However, would you not agree that there are times when uttering, “Let me pray about it”, is merely a spiritual smoke screen? I’m asked to serve. I know there’s a need. I can meet that need…but I am deliberately choosing not to. I will, therefore, toss out a Christian cliché, that will allow me to continue to live in procrastination, laziness and/or selfishness – as I hide behind a popular cliché masquerading as spirituality.
Again, you’re asked to serve in the Children’s Ministry, and the response is, “Let me see if that’s what God is leading me to do.”
What is meant by that? I honestly don’t know. What are people looking for? A sign? A literal sign, like a billboard on Route 83?
Are they looking for a nudging? What is that? Is that literal? Do you feel a poke in your back? Do your feet mystically and involuntarily take you downstairs to the Children’s classrooms? I wonder.
Are they listening for a whisper? Or perhaps waiting for God to speak audibly to them from heaven, “My child, go downstairs on Sundays and teach kindergarten.”
I am being sarcastic, but I’m not trying to be flippant. My question still remains, what is the person who says, “Let me see if that’s what God is leading me to do”, looking for? If I had to guess, I think what they mean is they’re looking for some sort of hint from God in some form or fashion.
How about this? Perhaps the fact that you are being made aware of the need and asked to meet that need (and you can meet that need), that might just be the hint that you’re looking for!
I know that’s not as spiritually enthralling as a verbal utterance from God, but that just might be all the confirmation you need!
"I know I am supposed to serve."
"I have been presented with an opportunity to serve."
"My season of life right now is such that I can serve."
"I’ll do it."
Can it be that simple? I think so. We must not complicate what need not be complicated. Or worse, instead of serving others, serve self by hiding behind a platitude to get out of something we know that we should do.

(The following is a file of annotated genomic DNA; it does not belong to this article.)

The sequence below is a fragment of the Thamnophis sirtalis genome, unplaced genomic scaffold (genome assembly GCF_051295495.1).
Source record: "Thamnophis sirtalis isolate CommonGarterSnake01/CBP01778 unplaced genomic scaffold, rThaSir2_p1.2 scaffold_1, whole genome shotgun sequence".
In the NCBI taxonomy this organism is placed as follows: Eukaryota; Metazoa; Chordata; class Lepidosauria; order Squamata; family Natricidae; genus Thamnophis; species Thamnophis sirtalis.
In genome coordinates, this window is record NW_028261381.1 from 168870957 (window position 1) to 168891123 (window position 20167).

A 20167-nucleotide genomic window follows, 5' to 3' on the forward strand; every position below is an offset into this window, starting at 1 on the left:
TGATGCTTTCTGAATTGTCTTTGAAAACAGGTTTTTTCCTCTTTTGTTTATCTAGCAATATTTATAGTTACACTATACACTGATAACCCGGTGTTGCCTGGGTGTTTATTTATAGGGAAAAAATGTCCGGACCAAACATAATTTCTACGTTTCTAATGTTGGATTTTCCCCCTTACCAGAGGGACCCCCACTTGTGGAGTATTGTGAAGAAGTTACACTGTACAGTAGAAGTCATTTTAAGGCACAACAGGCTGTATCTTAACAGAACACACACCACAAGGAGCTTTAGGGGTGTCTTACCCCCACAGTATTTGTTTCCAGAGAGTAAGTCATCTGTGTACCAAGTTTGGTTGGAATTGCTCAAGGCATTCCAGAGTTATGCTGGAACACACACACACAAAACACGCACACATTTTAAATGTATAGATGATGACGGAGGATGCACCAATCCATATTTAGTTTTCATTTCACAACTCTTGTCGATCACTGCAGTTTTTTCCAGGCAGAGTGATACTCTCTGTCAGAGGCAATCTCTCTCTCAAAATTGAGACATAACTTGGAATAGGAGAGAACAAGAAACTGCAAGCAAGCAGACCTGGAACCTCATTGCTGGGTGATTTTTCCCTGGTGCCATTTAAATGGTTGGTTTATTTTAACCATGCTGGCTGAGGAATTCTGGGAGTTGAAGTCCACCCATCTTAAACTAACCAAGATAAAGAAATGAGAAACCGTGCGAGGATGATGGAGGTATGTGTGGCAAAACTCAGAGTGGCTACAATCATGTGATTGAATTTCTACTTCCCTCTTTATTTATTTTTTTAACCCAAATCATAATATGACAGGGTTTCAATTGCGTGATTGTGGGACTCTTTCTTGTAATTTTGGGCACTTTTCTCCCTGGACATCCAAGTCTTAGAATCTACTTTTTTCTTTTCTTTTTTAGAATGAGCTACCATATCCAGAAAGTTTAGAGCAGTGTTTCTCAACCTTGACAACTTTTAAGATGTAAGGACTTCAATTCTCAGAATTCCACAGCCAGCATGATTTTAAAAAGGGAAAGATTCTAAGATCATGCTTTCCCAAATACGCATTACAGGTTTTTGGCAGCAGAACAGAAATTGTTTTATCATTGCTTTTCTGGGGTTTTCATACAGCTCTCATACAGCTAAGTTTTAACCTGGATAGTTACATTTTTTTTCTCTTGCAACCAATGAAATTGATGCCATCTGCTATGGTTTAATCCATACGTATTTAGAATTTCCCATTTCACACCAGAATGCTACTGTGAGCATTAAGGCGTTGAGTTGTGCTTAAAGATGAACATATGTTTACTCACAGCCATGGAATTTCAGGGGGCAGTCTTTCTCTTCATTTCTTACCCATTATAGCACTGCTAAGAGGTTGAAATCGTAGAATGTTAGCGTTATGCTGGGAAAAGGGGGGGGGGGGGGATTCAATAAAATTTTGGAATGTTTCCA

Please don’t get me wrong, there is a time for rest, to be sure. There’s a time to exercise patience, wisdom, and a waiting upon God, agreed! But you know what else there’s a time for? Action. Work. Service.
Before anyone gets upset with me, this post is addressing a particular target audience. Those who claim the name of Christ, yet are avoiding the good works we are commanded to do, by tossing out a popular platitude, or Christian cliché to get out of doing said work.
The intended audience of this post is Christians, who instead of choosing to serve others and walk in obedience to the clear commands in Scripture, choose self, and therefore walk in disobedience to our Lord.
Introspective questions for all of us:
Are you serving God and others at your full capacity?
Do you have more gas in the tank (i.e. time and energy), that could be used to the glory of God?
What can you do to serve the body of Christ and the community around you?
If your answer to those questions is - "I am doing exactly what I should be doing for God and others at this stage of my life (all things considered)." - then by all means, carry on!
If you can’t say that, then please heed this loving admonition. Roll up your sleeves, utilize your giftings, and get to work! He is worthy of all your effort, and He desires to use you.